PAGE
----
This past month, PRiMEtime has featured a number of programmes from universities around the world focused on impact investing. We finish off the series with an example from South Africa, from the University of Cape Town. There one faculty member has created a special one week intensive course focused on impact investing in the African context. I spoke with Aunnie Patton Power from the Bertha Centre for Social Innovation at the University of Cape Town about their initiatives in this space.
What is happening in Impact Investing in South Africa?
Impact investing on the continent is certainly growing. It has been dominated by international funds in the past, but we are starting to see the emergence of funds based on the continent looking to deploy funds. There is a lot of opportunity for local funds to partner with international funds to bring down costs around due diligence and ensure better local knowledge. According to the Global Impact Investing Network, sub-Saharan Africa makes up 22% of global impact enterprises.
How is the University of Cape Town exploring the topic?
One of the ways that we are looking at impact investing is through a course we have called Impact Investing in Africa, which is running for the third time this year. I created this course after I worked on the Oxford Impact Investing Program and saw the need for an African based course to help unlock capital on the continent towards impact.
The course takes place over 5 days. It is designed for a wide range of individuals including wealth managers, consultants, funders, lawyers and other financial intermediaries. We start with the landscape, language and themes of impact and then move on to how to find and evaluate deals and funds and how to measure impact. We then look at portfolio construction and innovative financing structures as well as how to build strategies with clients and within institutions and the ins and outs of starting a fund. Finally, we do a site visit to local enterprises that have received impact investment and are at the scale stage as well as visiting a set of incubators to spend time discussing the very early deal stage and what is needed.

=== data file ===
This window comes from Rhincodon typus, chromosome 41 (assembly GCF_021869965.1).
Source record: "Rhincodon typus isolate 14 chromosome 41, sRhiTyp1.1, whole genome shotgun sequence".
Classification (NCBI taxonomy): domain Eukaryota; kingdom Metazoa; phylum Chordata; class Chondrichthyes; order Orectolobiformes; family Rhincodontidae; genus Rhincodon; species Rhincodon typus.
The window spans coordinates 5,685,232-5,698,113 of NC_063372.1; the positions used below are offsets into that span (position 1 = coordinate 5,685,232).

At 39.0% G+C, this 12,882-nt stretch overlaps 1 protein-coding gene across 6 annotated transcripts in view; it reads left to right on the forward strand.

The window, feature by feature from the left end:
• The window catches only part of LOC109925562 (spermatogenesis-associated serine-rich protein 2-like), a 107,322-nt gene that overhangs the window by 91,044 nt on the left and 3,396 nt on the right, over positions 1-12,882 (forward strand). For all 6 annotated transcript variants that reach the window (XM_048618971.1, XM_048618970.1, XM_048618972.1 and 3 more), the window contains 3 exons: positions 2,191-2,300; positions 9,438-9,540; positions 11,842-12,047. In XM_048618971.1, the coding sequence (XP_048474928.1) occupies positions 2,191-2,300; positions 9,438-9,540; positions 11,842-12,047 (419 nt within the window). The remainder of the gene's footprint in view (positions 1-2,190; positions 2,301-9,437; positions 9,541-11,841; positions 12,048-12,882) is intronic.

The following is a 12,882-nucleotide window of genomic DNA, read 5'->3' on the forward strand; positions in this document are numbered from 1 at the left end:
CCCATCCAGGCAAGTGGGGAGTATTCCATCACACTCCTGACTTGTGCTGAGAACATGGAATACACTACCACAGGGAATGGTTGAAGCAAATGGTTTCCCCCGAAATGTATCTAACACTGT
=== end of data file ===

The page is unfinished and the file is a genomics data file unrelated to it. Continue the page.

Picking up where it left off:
Are there any resources on Impact Investing specific to the African context?
We have also been working on a number of case studies focused on impact investment in Africa. When we started there were almost no cases on the topic. It took us nearly a year and resulted in 14 cases (we’ve since developed 5 more). I worked with an exceptional case writer and even roped in a few students. The cases feature eighteen impact enterprises and sixteen funds from eleven countries across the continent and are shared in partnership with the Skoll Centre for Social Entrepreneurship at the University of Oxford in the United Kingdom. One of our cases won the 2016 CEEMAN case writing competition. The cases are now used in our course and across the globe in dozens of other institutions.
The Bertha Centre for Social Innovation has an Innovative Financing Initiative that does projects with funders around the globe, convenes events and gathering, conducts research and enables teaching across the entirety of UCT. We teach Impact Investing / Innovative Finance across all of our programs as either an elective or a core course.
What have been some of your successes?
It’s been so incredible to watch our alumni from the past two courses. They’ve gone on to start their own funds and start funds within foundations and banks and development organizations. They’ve also put impact investment practices into place at large institutions such as consulting firms, law firms and real estate practices. One of the things that I’ve enjoyed is seeing how they support one another as an alumni group. Several alums with significant experience now sit on the board of younger alums’ funds and organizations. We also get a lot of new students through our alumni. We also see a large demand from international development organizations and non-profits keen to be involved as investors to ensure better sustainability for themselves and their underlying projects.
What advice would you have for other schools thinking of putting something similar into place?
Spend a significant amount of time getting your curriculum and your mix of speakers correct. There needs to be one strong convenor pulling the whole thing together that understands how the content should flow and how to tie it all together. There are more and more options for curriculum available, so you don’t need to create your own, but you do need to create a cohesive, comprehensive experience for your students.
What’s next for the initiative?
We are holding our 3rd course from the 13th – 17th of November 2017. We have 40 participants signed up from 15 countries. I’m very excited about the participants this year. I think we will always cap it at 40 as I don’t want it to get too large and take away from the experience, but it is amazing to grow the alumni base.